Quality of life in patients with right- or left-sided brain tumours: literature review

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Abstract

Aims

To determine if patients with left- or right-sided hemisphere neoplasm perceive their quality of life (QoL) differently.

Background

It is not clear whether patients with a lesion in the left hemisphere have a different QoL than those with a lesion in the right hemisphere. (1) In the pre-operative period, patients with a left-sided lesion may have different symptoms according to the position of the tumour. (2) Studies on patients with brain injury demonstrate an association between left frontal lesions and depression: depression can alter the patients' perception of QoL. (3) In the postoperative period, right-handed patients may be disadvantaged by surgical trauma to the motor cortex in the left hemisphere. (4) During the different phases of the disease, the various functions of the two hemispheres may influence the patient's capacity to control QoL; also, as suggested by authors, both the ego and the conscience are mostly located in the left hemisphere. This is the reason that patients with a left-sided lesion may perceive a worse QoL.

Methods

A review of literature was carried out using the Medline database (1966–2007) and CINHAL (1982–2007), using the following Mesh Terms and key words: brain neoplasm, tumour or cancer, hemispheric dominance or laterality or right or left hemisphere, QoL.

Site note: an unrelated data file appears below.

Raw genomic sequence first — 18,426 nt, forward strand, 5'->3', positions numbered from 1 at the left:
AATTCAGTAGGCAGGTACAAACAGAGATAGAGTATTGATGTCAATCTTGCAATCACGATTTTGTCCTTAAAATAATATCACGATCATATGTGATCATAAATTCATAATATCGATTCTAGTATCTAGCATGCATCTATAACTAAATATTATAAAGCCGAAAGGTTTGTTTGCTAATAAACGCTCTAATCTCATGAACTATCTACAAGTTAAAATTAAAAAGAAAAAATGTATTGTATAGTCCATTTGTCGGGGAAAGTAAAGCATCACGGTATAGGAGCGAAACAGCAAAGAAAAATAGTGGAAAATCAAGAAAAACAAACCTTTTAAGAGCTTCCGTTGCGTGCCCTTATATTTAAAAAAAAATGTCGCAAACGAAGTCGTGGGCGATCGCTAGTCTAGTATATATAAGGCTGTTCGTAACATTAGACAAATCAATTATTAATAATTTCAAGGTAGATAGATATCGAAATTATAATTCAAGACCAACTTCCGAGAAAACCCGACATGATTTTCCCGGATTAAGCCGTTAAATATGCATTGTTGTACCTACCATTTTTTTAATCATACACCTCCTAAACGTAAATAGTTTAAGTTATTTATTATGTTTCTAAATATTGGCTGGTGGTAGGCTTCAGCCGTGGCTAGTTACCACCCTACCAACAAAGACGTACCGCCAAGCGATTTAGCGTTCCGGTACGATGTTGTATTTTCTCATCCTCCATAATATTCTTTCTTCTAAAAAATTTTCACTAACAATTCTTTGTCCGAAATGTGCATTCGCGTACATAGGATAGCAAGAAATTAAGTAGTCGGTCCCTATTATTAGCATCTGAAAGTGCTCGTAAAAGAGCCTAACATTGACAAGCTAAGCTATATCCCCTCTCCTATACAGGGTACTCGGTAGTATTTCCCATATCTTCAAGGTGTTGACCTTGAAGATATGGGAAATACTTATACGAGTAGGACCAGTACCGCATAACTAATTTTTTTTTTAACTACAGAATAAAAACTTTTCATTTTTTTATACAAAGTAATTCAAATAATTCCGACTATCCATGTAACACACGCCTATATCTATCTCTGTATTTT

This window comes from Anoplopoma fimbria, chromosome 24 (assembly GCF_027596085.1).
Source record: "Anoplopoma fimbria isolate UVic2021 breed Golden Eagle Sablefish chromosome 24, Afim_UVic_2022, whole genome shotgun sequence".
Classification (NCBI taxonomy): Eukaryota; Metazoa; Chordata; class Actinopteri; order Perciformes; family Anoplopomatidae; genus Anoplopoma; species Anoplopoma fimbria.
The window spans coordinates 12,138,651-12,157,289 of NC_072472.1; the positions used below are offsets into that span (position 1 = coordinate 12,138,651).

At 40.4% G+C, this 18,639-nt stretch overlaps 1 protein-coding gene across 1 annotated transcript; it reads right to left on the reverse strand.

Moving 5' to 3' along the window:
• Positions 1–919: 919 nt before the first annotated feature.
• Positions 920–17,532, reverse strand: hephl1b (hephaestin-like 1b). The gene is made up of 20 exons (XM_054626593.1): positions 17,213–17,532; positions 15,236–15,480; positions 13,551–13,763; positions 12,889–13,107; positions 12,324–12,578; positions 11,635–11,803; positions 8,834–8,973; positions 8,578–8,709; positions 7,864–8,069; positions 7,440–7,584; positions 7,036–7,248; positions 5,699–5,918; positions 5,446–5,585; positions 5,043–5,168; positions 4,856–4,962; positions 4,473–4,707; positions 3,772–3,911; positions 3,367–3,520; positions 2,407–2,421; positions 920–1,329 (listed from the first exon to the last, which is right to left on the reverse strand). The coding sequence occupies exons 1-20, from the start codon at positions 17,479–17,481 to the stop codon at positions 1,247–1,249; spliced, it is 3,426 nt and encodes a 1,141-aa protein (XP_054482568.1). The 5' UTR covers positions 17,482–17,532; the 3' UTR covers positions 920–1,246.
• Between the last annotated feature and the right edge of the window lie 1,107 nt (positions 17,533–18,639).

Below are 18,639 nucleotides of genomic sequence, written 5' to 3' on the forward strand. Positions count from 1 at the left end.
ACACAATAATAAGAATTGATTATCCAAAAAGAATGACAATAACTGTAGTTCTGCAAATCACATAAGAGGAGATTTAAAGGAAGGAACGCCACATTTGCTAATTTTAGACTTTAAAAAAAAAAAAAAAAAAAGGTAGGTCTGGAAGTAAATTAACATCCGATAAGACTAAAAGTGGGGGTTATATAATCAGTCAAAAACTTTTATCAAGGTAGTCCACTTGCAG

Results

Seven studies emerged that documented non-homogeneous results and which included different populations. The association between QoL and the side of the lesion was evaluated.

Conclusions

The lack of a substantial number of recent, robust follow-up studies investigating the QoL in patients at different stages of disease and treatment indicates that more research is needed.

Relevance to clinical practice

Understanding the QoL in patients with brain neoplasm and the differences between right and left hemisphere sites of the neoplasm can help nurses develop different interventions and offer more guidance for effective clinical intervention.

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